Then, at step 230, it is determined whether a fail over to a virtual machine is altogether necessary or whether the appropriate resolution is that of some other measure, such as rebooting the computing device or reinstalling a software program. In the event virtual fail over is unnecessary, the appropriate resolution is shown by undertaking other measures at step 240 and ending the process until such time as another compromise is detected, and the process repeats. On the other hand, if virtual fail over is indeed determined to be the appropriate course of action, such as determining that the type and or severity of the threat exceeded some predetermined threshold or criteria, actual configuration of the virtual server occurs at step 250.
The foregoing can also be contemplated on a spectrum, of sorts, such that the step of determining whether fail over is even necessary first begins with very narrow remediation attempts at step 240 and then, iteratively, going ever wider or broader for more drastic solutions. For example, if a virus, Trojan horse, etc. was identified as the type of compromise infecting an endpoint/server at step 210, and the severity at step 220 was such that there was no means of quarantining any particular file, the "other measures" at step 240 could first begin with downgrading process privileges, changing file system access control, changing general application control (execution or network access), etc. and then regrading its severity at step 220. To the extent such attempts did not satisfactorily correct or fix the problem, but still did not rise to the level of needing to fail over to a virtual machine at step 250, the next and future rounds of "other measures" at step 240 could consist of changing a firewall, then disabling network adapters, etc., with a last resort of shutting down the computing device. In comparison to current approaches for Trojan horses with no zero-day remedy, computing devices are regularly immediately shut down, which is an instantaneously drastic remedy, with no mechanism for undertaking other, less severe remedies or for eventually failing over to a virtual machine, as done here at step 250.
Returning to the present embodiments of the invention(s), configuration at step 250 consists at a high level of loading the appropriate countermeasure on the server and getting installed the appropriate virtual environment (vDISTRO) and its attendant applications, data, files, etc. In so doing, however, it may be further necessary to contemplate items such as determining storage requirements, processing requirements, processing architectures, operating systems, performance settings per operating system, such as LINUX, as opposed to NETWARE, WINDOWS, UNIX, etc. Naturally, this and other determinations can occur via humans, machines, executable code, or in any fashion.
Finally, at step 260, the compromised device is operationally replaced by its virtual representation (at least as of a time before infection of the compromised device occurred), including the countermeasure to combat the detected threat. As before, this minimizes or eliminates down time of the computing endpoint and is faster than conventional approaches to the problem of threats, especially those of the zero-day type.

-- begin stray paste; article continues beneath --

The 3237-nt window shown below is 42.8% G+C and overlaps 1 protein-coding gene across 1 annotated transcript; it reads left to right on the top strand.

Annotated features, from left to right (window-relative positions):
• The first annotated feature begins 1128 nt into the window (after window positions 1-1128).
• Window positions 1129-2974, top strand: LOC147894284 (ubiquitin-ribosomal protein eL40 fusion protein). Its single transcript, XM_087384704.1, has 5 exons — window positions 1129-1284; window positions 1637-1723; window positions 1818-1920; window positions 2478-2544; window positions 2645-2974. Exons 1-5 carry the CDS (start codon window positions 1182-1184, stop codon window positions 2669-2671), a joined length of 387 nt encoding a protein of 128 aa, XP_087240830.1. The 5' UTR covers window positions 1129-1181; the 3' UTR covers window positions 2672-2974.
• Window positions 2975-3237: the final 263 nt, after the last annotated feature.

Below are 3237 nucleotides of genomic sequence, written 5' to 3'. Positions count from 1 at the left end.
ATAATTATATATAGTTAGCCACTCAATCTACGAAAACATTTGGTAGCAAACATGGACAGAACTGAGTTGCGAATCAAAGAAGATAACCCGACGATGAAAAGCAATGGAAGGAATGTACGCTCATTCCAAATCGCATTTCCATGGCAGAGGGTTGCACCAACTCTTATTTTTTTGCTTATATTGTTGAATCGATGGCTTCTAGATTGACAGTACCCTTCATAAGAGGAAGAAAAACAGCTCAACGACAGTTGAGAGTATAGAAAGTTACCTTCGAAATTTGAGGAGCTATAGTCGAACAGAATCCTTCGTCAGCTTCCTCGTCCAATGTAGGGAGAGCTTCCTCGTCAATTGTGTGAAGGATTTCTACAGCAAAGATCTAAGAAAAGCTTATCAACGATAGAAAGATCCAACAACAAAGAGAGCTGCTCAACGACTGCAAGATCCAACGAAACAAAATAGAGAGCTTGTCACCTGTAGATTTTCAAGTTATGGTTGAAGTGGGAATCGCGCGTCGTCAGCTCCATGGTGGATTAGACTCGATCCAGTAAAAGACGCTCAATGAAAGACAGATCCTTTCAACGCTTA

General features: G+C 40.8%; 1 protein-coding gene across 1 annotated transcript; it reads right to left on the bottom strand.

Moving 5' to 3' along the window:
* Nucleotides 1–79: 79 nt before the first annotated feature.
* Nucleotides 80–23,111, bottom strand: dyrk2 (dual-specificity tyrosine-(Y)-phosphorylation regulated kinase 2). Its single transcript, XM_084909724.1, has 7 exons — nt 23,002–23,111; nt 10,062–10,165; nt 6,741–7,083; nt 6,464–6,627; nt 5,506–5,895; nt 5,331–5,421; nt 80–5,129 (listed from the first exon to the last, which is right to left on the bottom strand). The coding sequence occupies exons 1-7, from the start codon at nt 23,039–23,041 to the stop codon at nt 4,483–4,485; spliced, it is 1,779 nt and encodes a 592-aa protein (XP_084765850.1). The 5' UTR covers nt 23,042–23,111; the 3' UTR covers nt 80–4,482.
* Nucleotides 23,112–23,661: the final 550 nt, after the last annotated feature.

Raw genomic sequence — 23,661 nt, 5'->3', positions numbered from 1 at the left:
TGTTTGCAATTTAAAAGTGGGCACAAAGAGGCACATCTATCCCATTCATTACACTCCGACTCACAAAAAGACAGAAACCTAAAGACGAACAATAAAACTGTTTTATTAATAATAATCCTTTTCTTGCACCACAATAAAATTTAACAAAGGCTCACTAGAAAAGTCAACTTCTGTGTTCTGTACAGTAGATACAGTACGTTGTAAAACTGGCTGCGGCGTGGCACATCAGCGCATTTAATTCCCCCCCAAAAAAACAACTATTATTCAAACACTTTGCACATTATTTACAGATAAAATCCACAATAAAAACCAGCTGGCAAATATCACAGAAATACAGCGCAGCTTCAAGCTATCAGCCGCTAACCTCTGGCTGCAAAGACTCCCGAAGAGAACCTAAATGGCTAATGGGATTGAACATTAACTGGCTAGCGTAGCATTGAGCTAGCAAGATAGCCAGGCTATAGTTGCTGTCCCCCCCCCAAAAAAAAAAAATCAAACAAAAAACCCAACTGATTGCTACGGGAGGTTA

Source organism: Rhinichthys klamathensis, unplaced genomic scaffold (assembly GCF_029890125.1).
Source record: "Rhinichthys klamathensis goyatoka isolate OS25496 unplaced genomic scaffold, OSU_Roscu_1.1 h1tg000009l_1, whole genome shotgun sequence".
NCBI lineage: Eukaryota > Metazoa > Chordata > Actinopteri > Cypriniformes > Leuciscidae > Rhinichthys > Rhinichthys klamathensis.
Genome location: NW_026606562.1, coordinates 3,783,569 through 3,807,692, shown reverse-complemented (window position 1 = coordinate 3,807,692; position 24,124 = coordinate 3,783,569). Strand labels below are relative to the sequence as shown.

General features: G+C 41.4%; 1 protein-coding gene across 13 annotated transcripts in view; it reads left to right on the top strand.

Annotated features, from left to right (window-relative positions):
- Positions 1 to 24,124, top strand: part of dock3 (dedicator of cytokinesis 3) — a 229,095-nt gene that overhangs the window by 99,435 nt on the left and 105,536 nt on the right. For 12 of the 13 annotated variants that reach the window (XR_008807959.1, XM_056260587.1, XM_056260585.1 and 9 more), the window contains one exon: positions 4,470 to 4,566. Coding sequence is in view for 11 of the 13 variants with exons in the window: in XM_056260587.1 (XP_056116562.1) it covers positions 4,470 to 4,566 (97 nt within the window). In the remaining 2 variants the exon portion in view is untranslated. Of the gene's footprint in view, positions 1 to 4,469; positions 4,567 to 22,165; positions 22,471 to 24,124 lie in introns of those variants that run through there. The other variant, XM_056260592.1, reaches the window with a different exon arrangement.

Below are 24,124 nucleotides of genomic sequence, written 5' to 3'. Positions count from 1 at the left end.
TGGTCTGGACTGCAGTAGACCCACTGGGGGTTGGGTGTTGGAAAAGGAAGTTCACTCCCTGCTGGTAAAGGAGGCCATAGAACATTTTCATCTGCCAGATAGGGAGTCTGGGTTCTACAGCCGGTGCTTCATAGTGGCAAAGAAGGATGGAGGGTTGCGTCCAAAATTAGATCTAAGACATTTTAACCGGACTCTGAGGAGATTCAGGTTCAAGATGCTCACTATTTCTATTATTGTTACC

Appreciating that enterprises can implement some or all of the foregoing procedures with humans as well as computing devices, skilled artisans will understand that a threat mitigation of a compromised device may be managed by people, such as system administrators, as well as executable code, or combinations thereof. In turn, methods and apparatus of the invention further contemplate computer executable instructions, e.g., code or software, as part of computer program products on readable media, e.g., disks for insertion in a drive of computing device, or available as downloads or direct use from an upstream computing device. When described in the context of such computer program products, it is denoted that items thereof, such as modules, routines, programs, objects, components, data structures, etc., perform particular tasks or implement particular abstract data types within various structures of the computing system which cause a certain function or group of function, and such are well known in the art.
Although the foregoing has been described in terms of specific embodiments, one of ordinary skill in the art will recognize that additional embodiments are possible without departing from the teachings of the present invention. This detailed description, therefore, and particularly the specific details of the exemplary embodiments disclosed, is given primarily for clarity of understanding, and no unnecessary limitations are to be implied, for modifications will become evident to those skilled in the art upon reading this disclosure and may be made without departing from the spirit or scope of the invention. Relatively apparent modifications, of course, include combining the various features of one or more figures with the features of one or more of other figures.
Patent applications by Brent R. Beachem, Riverton, UT US
Patent applications by Merrill K. Smith, Riverton, UT US
Patent applications by Richard B. Rollins, Riverton, UT US
Patent applications in class Vulnerability assessment
Patent applications in all subclasses Vulnerability assessment